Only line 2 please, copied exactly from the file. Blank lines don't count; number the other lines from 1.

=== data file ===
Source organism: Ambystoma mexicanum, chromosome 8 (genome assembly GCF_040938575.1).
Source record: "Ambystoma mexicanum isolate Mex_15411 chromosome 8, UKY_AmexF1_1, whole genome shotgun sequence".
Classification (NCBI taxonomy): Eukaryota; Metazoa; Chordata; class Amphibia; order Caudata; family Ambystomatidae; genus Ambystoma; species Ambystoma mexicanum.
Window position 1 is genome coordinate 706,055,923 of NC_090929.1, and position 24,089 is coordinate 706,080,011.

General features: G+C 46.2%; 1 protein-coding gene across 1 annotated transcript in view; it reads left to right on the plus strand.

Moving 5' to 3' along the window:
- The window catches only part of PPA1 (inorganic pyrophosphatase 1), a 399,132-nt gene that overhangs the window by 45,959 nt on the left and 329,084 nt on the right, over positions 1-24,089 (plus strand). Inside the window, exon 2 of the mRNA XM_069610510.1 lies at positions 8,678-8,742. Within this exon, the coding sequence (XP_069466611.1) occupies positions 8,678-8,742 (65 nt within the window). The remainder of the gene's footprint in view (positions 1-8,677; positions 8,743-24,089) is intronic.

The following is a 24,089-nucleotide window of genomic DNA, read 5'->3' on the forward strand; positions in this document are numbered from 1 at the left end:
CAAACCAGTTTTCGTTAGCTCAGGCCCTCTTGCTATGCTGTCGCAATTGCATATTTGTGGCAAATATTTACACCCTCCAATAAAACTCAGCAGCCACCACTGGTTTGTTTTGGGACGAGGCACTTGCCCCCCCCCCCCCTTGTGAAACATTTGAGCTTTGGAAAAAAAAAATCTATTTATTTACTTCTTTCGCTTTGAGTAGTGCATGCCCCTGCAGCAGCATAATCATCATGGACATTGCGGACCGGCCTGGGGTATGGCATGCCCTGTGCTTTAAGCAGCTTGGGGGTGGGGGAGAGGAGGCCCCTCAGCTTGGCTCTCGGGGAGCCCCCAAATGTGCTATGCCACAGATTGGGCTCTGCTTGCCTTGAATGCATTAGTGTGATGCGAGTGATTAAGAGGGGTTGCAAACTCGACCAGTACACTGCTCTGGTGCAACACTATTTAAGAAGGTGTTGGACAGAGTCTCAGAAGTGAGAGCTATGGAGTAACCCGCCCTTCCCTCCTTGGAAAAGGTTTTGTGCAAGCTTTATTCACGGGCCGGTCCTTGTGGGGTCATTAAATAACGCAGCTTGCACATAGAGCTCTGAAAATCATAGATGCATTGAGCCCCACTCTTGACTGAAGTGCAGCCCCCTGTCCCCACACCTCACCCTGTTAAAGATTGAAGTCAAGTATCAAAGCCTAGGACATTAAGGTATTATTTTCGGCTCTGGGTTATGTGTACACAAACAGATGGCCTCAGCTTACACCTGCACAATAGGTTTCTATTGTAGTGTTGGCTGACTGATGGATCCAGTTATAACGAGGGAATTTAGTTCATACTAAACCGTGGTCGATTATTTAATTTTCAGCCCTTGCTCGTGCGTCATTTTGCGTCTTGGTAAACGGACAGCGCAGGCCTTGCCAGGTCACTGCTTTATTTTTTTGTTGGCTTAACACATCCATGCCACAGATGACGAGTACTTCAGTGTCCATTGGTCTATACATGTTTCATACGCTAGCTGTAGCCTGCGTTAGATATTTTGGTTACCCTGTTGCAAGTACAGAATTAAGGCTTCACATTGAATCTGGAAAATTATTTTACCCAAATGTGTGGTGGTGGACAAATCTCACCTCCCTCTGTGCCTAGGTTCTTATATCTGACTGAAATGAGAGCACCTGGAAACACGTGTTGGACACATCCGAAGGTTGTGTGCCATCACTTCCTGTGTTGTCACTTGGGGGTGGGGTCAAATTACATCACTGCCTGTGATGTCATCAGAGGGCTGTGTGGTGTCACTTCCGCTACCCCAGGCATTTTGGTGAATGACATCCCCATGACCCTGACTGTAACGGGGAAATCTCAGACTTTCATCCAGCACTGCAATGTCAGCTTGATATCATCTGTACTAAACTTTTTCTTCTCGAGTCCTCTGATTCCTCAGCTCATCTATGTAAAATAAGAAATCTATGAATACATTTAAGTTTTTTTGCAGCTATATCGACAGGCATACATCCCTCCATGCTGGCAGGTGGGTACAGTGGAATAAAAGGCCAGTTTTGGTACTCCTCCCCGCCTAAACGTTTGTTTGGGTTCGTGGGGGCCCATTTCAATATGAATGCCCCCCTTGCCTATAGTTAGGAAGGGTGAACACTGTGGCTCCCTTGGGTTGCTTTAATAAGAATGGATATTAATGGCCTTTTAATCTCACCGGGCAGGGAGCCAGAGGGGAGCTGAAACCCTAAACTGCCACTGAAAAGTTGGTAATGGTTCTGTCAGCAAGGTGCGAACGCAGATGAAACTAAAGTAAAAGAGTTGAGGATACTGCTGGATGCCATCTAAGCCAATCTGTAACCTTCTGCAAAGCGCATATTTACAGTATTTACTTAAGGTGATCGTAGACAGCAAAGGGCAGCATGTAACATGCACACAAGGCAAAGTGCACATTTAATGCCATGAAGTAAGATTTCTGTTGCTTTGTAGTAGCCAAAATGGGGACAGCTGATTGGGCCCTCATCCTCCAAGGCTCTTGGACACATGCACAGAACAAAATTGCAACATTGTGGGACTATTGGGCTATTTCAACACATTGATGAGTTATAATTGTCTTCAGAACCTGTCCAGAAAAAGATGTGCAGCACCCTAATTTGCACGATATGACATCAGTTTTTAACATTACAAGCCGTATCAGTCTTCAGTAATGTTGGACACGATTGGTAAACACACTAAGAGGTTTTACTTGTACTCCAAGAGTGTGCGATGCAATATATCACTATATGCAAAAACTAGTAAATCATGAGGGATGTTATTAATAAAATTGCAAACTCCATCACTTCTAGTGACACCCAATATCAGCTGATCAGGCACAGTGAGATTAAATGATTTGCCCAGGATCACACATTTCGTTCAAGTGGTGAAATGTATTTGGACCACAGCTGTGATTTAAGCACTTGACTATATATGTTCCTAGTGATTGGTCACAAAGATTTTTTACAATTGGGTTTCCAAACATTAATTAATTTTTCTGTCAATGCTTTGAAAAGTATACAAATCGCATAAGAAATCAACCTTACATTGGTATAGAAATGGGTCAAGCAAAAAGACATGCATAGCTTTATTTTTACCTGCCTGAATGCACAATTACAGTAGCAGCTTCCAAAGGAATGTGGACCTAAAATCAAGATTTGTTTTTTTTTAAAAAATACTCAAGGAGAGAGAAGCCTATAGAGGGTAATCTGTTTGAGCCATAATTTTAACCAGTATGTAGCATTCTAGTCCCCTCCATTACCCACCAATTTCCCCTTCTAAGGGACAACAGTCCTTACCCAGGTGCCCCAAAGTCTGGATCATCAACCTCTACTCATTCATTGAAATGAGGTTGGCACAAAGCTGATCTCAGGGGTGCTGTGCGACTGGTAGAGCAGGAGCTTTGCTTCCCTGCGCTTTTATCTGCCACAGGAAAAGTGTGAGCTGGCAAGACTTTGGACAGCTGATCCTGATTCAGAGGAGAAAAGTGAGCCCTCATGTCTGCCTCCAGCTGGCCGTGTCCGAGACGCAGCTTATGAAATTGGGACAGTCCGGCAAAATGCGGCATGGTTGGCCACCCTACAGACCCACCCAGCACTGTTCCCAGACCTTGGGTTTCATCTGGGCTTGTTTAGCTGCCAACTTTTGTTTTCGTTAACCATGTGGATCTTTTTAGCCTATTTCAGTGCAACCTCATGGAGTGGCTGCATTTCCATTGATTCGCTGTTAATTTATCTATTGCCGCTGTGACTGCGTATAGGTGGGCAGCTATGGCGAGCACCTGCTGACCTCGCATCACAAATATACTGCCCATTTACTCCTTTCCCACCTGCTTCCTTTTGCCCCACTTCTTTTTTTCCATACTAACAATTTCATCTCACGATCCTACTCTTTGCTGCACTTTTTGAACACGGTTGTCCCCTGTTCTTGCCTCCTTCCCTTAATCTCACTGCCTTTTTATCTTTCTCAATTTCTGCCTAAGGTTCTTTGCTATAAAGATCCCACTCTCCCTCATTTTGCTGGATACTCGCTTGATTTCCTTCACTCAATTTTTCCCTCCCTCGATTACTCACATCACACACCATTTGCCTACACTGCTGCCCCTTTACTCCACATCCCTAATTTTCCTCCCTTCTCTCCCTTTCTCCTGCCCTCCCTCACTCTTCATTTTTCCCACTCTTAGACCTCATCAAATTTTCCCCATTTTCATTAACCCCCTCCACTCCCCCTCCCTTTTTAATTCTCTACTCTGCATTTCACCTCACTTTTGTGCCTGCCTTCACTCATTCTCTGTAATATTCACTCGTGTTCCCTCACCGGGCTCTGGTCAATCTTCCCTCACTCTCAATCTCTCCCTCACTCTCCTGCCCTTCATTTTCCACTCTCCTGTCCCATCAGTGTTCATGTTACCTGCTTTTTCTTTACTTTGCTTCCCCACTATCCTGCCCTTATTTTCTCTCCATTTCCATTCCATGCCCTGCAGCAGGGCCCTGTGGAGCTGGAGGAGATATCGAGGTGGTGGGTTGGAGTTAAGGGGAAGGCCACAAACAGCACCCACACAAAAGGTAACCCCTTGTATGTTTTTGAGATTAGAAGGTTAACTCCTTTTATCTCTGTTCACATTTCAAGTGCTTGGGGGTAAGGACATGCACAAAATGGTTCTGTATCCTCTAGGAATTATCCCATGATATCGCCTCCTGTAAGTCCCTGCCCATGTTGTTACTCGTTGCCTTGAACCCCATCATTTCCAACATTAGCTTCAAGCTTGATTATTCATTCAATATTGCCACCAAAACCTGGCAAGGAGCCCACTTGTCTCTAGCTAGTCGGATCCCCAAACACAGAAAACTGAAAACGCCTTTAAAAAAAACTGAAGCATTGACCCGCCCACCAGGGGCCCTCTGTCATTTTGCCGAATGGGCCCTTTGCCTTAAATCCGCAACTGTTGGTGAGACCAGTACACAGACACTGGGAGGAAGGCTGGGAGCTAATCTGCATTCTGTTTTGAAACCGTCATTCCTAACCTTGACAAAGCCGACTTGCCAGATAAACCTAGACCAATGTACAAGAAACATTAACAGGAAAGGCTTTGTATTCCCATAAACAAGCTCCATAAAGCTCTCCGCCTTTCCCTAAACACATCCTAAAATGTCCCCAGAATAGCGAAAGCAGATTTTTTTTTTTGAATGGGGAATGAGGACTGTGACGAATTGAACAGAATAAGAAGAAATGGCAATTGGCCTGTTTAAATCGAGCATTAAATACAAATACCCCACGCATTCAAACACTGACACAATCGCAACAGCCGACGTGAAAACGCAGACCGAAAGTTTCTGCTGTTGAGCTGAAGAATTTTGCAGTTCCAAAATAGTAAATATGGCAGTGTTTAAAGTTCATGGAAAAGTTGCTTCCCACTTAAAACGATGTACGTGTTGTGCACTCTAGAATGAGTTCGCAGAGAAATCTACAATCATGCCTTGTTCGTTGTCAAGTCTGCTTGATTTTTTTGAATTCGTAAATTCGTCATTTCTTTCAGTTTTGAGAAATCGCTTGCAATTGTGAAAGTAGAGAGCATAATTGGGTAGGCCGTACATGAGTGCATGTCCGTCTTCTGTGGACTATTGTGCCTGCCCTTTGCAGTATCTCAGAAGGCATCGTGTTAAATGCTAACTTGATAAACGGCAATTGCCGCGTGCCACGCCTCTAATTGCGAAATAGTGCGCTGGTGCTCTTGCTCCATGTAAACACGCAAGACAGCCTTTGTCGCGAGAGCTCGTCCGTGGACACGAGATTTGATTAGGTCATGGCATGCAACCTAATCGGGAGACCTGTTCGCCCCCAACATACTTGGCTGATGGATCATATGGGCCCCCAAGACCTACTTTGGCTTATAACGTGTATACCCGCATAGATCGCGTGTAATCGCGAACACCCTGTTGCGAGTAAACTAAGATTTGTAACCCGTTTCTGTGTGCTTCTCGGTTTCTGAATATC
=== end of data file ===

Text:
Source record: "Ambystoma mexicanum isolate Mex_15411 chromosome 8, UKY_AmexF1_1, whole genome shotgun sequence".